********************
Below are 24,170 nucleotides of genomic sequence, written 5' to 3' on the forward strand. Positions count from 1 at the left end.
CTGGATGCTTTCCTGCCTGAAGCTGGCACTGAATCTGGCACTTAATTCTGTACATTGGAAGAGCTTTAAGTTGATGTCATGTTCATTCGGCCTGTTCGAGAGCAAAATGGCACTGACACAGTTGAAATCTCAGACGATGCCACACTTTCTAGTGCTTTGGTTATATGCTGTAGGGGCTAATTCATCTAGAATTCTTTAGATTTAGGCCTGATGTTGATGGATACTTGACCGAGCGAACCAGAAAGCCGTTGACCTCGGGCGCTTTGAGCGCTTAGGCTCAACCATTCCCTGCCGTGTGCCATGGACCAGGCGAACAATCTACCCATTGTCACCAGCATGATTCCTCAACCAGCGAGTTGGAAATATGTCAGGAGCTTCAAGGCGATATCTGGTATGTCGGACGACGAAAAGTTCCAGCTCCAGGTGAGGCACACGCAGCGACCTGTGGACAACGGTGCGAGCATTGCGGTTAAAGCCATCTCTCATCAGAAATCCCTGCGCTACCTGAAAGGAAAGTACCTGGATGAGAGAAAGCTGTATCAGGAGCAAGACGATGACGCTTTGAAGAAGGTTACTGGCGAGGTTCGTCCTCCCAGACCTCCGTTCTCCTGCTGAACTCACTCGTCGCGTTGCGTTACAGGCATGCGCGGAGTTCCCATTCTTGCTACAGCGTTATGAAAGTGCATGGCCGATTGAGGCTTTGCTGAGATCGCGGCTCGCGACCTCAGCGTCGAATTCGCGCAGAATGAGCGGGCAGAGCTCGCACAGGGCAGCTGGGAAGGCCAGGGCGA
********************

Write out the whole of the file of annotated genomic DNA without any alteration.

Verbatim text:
Below are 24,170 nucleotides of genomic sequence, written 5' to 3' on the forward strand. Positions count from 1 at the left end.
CTGGATGCTTTCCTGCCTGAAGCTGGCACTGAATCTGGCACTTAATTCTGTACATTGGAAGAGCTTTAAGTTGATGTCATGTTCATTCGGCCTGTTCGAGAGCAAAATGGCACTGACACAGTTGAAATCTCAGACGATGCCACACTTTCTAGTGCTTTGGTTATATGCTGTAGGGGCTAATTCATCTAGAATTCTTTAGATTTAGGCCTGATGTTGATGGATACTTGACCGAGCGAACCAGAAAGCCGTTGACCTCGGGCGCTTTGAGCGCTTAGGCTCAACCATTCCCTGCCGTGTGCCATGGACCAGGCGAACAATCTACCCATTGTCACCAGCATGATTCCTCAACCAGCGAGTTGGAAATATGTCAGGAGCTTCAAGGCGATATCTGGTATGTCGGACGACGAAAAGTTCCAGCTCCAGGTGAGGCACACGCAGCGACCTGTGGACAACGGTGCGAGCATTGCGGTTAAAGCCATCTCTCATCAGAAATCCCTGCGCTACCTGAAAGGAAAGTACCTGGATGAGAGAAAGCTGTATCAGGAGCAAGACGATGACGCTTTGAAGAAGGTTACTGGCGAGGTTCGTCCTCCCAGACCTCCGTTCTCCTGCTGAACTCACTCGTCGCGTTGCGTTACAGGCATGCGCGGAGTTCCCATTCTTGCTACAGCGTTATGAAAGTGCATGGCCGATTGAGGCTTTGCTGAGATCGCGGCTCGCGACCTCAGCGTCGAATTCGCGCAGAATGAGCGGGCAGAGCTCGCACAGGGCAGCTGGGAAGGCCAGGGCGA